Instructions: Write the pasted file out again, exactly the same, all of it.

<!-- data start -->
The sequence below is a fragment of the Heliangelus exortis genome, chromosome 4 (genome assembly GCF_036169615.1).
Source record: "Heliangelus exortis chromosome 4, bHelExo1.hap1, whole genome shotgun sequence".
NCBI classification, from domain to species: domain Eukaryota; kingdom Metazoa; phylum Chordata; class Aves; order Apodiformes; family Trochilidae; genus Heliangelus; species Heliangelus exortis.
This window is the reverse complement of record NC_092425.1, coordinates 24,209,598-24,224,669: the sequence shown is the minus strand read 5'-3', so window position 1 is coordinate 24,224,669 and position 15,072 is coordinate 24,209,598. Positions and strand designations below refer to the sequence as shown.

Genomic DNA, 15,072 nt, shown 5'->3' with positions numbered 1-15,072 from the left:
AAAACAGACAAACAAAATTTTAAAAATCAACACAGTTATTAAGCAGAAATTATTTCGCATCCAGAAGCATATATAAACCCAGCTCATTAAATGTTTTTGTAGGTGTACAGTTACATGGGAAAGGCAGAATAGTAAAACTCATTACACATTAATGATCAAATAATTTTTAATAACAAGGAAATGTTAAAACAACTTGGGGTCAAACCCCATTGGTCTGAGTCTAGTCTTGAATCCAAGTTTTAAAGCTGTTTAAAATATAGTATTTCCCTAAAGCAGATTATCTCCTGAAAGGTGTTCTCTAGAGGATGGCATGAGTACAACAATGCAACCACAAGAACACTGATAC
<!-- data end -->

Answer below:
The sequence below is a fragment of the Heliangelus exortis genome, chromosome 4 (genome assembly GCF_036169615.1).
Source record: "Heliangelus exortis chromosome 4, bHelExo1.hap1, whole genome shotgun sequence".
NCBI classification, from domain to species: domain Eukaryota; kingdom Metazoa; phylum Chordata; class Aves; order Apodiformes; family Trochilidae; genus Heliangelus; species Heliangelus exortis.
This window is the reverse complement of record NC_092425.1, coordinates 24,209,598-24,224,669: the sequence shown is the minus strand read 5'-3', so window position 1 is coordinate 24,224,669 and position 15,072 is coordinate 24,209,598. Positions and strand designations below refer to the sequence as shown.

Genomic DNA, 15,072 nt, shown 5'->3' with positions numbered 1-15,072 from the left:
AAAACAGACAAACAAAATTTTAAAAATCAACACAGTTATTAAGCAGAAATTATTTCGCATCCAGAAGCATATATAAACCCAGCTCATTAAATGTTTTTGTAGGTGTACAGTTACATGGGAAAGGCAGAATAGTAAAACTCATTACACATTAATGATCAAATAATTTTTAATAACAAGGAAATGTTAAAACAACTTGGGGTCAAACCCCATTGGTCTGAGTCTAGTCTTGAATCCAAGTTTTAAAGCTGTTTAAAATATAGTATTTCCCTAAAGCAGATTATCTCCTGAAAGGTGTTCTCTAGAGGATGGCATGAGTACAACAATGCAACCACAAGAACACTGATAC